Any task or chore is better and more effectively done with the appropriate tool. Transcode is a suite of the effective and appropriate tools for transcoding and converting audio and video files. With Transcode, you will have the ability to encode and decode whichever files you want.
There are modules that handle encoding and decoding. Import modules feed raw audio/video files into the transcode, while export modules encode frames. These are the tools you’ll be equipped with by using Transcode to handle your audio/video files.
Transcode can run on Unix-like operating systems like Linux, MacOSX, and BSD.
In transcoding, you will be working with import and export modules. Import modules handle whichever audio/video files are in the command line. The transcode will be able to detect which codecs are in the audio/video file. However, if the detection fails, you can add command line options. You can simply type in “tcprobe -i yourfile” to find out which codecs are in the file. There are audio, video, and audio and video import modules available.
There are also are audio, video, and audio and video export modules available for use. There is also a document on how to write export modules for transcoding.
Audio and Video Formats
There are a number of audio and video formats out there, and these formats often dictate whether a file is playable on certain programs and platforms or not. The format an audio/video file comes in has to be compatible with the playback software you’re using. By transcoding codecs, you can convert audio/video files into another format whenever necessary.
MPEG-1/2, MPEG-4(-part 3), Quicktime/MPEG-PS (decode only), MPEG-1-layer-1/2/3 audio, and AC3 audio are just some of the formats that Transcode is capable of handling. Transcode is also able to import DVDs on-the-fly as well record from Video4Linux devices.
If you want to do some additional processing on your audio/video files, you won’t have to switch programs from Transcode. You can install additional filter plugins if you need them. You will then be able to handle video frames, process audio, adjust color, and other pre- or post-processing adjustments.
With audio filters, you can do things like normalize volume, skip over certain audio frames based on noise levels, and copy an audio channel to another. Video filters, meanwhile, enable you to detect interlace and deinterlace. Audio/video filters allow you to select particular frames for filtering.
How Transcode Works
So, in general, how does Transcode work? The modules discussed above feed Transcode with raw files up for encoding or decoding. Import modules used for decoding are loaded with dlopen system call, then tasked with starting the raw media file streams either directly or through the popen system call. The transcoding process then starts off a series of audio/video frame manipulations. However, you also have the choice of allowing a pass-through of raw frame data.
Export modules used for encoding are also loaded through the dlopen system call. Once you select the relevant frames, the encoder loop can start.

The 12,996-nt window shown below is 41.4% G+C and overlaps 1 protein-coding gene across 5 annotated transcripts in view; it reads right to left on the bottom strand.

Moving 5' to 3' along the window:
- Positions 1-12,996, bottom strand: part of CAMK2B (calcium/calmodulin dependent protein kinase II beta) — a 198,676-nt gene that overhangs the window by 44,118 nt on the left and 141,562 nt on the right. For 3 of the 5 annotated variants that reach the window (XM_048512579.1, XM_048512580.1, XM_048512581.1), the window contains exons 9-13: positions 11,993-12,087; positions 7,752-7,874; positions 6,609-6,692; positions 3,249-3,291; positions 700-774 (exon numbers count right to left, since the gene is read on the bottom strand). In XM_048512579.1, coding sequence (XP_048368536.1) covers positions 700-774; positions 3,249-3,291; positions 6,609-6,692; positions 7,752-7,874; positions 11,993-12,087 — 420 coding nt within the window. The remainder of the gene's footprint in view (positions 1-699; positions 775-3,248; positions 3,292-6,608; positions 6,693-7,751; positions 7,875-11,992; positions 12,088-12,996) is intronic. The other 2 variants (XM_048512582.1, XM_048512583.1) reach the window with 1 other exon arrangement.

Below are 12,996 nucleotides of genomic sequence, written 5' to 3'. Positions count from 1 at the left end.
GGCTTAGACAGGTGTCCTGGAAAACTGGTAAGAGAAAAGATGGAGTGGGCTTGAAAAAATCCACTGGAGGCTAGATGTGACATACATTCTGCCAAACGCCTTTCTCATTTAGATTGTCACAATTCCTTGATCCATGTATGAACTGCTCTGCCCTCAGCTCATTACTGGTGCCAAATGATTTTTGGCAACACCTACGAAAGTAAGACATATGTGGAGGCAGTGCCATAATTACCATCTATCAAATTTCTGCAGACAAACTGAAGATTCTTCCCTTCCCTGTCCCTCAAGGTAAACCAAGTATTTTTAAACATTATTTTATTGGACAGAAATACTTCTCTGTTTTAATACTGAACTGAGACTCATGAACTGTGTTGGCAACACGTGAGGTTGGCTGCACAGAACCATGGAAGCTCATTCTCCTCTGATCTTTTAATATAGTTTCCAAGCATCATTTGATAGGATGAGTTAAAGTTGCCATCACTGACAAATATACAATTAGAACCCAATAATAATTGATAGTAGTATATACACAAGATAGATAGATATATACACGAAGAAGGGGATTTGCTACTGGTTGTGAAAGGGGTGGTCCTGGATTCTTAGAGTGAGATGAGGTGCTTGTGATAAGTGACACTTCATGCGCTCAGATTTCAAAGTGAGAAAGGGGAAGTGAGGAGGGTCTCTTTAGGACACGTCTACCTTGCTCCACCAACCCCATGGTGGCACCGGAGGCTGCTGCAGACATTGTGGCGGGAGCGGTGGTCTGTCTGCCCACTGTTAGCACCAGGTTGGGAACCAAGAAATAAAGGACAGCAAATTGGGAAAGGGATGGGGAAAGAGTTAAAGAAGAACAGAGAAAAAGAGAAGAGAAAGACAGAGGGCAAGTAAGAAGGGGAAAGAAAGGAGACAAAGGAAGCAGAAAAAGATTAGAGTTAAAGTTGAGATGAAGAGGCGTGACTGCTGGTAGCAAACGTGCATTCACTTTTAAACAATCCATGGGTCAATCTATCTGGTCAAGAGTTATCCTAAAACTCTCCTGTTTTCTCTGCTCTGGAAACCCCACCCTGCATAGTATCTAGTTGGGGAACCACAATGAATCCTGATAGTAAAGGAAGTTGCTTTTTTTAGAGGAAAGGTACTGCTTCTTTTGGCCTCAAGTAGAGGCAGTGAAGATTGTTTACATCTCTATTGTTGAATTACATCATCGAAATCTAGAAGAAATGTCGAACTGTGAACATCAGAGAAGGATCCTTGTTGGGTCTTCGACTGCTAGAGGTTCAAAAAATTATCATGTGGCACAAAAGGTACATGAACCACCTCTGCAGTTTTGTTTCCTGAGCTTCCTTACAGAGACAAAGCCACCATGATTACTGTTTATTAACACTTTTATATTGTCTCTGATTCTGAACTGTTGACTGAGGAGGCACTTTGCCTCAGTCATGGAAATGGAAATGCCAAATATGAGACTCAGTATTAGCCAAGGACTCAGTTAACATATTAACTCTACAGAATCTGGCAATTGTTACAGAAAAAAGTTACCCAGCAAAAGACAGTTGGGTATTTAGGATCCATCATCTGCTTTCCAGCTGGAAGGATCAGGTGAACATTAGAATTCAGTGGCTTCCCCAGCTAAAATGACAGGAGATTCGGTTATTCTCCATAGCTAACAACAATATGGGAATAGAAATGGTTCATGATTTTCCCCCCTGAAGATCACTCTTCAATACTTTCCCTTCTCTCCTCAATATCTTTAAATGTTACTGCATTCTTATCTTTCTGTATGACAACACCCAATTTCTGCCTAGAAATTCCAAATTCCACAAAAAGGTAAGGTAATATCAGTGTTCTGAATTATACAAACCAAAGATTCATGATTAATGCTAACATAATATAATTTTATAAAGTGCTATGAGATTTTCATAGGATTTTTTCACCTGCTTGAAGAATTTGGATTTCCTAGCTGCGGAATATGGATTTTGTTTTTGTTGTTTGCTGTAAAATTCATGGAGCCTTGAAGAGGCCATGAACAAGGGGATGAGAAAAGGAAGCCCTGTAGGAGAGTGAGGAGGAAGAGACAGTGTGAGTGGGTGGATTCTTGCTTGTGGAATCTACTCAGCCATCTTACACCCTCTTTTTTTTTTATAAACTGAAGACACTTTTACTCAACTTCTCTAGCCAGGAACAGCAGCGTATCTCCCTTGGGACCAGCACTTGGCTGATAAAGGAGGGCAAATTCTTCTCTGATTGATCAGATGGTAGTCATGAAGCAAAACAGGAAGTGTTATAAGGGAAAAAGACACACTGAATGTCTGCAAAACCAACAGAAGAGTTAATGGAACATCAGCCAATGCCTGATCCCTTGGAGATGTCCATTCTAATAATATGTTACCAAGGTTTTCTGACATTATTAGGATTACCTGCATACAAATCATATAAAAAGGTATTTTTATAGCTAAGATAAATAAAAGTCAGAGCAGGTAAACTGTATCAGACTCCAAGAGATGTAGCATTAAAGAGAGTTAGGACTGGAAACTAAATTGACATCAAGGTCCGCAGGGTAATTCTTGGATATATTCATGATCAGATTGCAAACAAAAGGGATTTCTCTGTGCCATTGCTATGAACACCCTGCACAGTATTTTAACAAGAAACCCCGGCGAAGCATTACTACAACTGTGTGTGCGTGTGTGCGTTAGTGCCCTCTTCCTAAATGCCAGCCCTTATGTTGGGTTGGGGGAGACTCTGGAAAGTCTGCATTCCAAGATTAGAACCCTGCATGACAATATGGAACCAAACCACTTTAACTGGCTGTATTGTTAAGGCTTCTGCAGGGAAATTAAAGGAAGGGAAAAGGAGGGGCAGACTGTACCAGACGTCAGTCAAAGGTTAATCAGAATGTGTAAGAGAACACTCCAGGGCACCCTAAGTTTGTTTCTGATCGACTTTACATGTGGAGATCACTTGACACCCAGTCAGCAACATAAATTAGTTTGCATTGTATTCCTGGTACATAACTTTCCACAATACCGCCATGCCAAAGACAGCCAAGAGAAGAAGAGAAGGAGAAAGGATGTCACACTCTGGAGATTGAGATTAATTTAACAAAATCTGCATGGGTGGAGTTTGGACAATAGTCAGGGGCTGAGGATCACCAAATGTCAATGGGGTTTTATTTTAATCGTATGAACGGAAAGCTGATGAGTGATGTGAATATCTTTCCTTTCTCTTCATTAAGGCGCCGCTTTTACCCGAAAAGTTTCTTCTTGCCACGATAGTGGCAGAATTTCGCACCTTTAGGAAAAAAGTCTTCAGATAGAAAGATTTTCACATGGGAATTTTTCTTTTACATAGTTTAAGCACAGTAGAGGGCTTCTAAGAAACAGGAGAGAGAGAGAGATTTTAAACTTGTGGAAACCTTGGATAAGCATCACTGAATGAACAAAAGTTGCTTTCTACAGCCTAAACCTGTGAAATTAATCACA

Frequently Asked Questions
As expected, there are a few basic and frequently asked questions about Transcode. One is about which packages are needed to run Transcode. If you are the one compiling the source code, these are all you need: (1) libz and libm, which are already available in most operating systems, and the latest FFmpeg >= 0.4.9-pre1 release. Pre-built packages (like Redhat or Debian packages) may be a little more complicated to handle, because you’ll have to consider the dependencies the package builder wrote in.
A document guiding users on how to build Transcode is also available.
Say you’ve already successfully installed Transcode. However, you are unable to run it successfully, and it dies with a message saying that you need an export module called export_mp2enc.so (or something similar). The two ways around this are either compiling the transcode yourself, or finding a complete rpm yourself on the Internet.
Another problem is getting the import modules import_im.so and import_imlist.so to work, which can be solved by obtaining the ImageMagick library, which you can get from www.imagemagick.org. If this doesn’t solve the problem, you can check your config.log. You might need a libbz2.so shared object or a bzip2-devel package to obtain the modules.
You will eventually see a number of transcoding options once you get started. Many users ask what the difference between the options -j and -Y is. The answer is simple and easy to tell: it is simply their place in the order in which the transcode does the clipping. Here is the order: -j -I -X -B -Z -Y -r -z -l -k -K -G -C. When clipping frames or resizing, you can choose transcoding options based on the order in which you want to do those two tasks.
There are many other questions pertaining to usage, so it might be best to see them for yourself to get the full scope.
A number of other problems can arise during transcoding. For one thing, you must have the latest release (1.0.x) or the CVS versions, as older versions are no longer supported. If you want to obtain transcode from CVS, you can visit http://cvs.exit1.org. Check out the INSTALL file, which can guide you through the installation process. If the transcode hangs during use, you can check out http://people.redhat.com/drepper/assumekernel.html, which can help you with troubleshooting what is actually a thread version issue and not actually a transcode problem.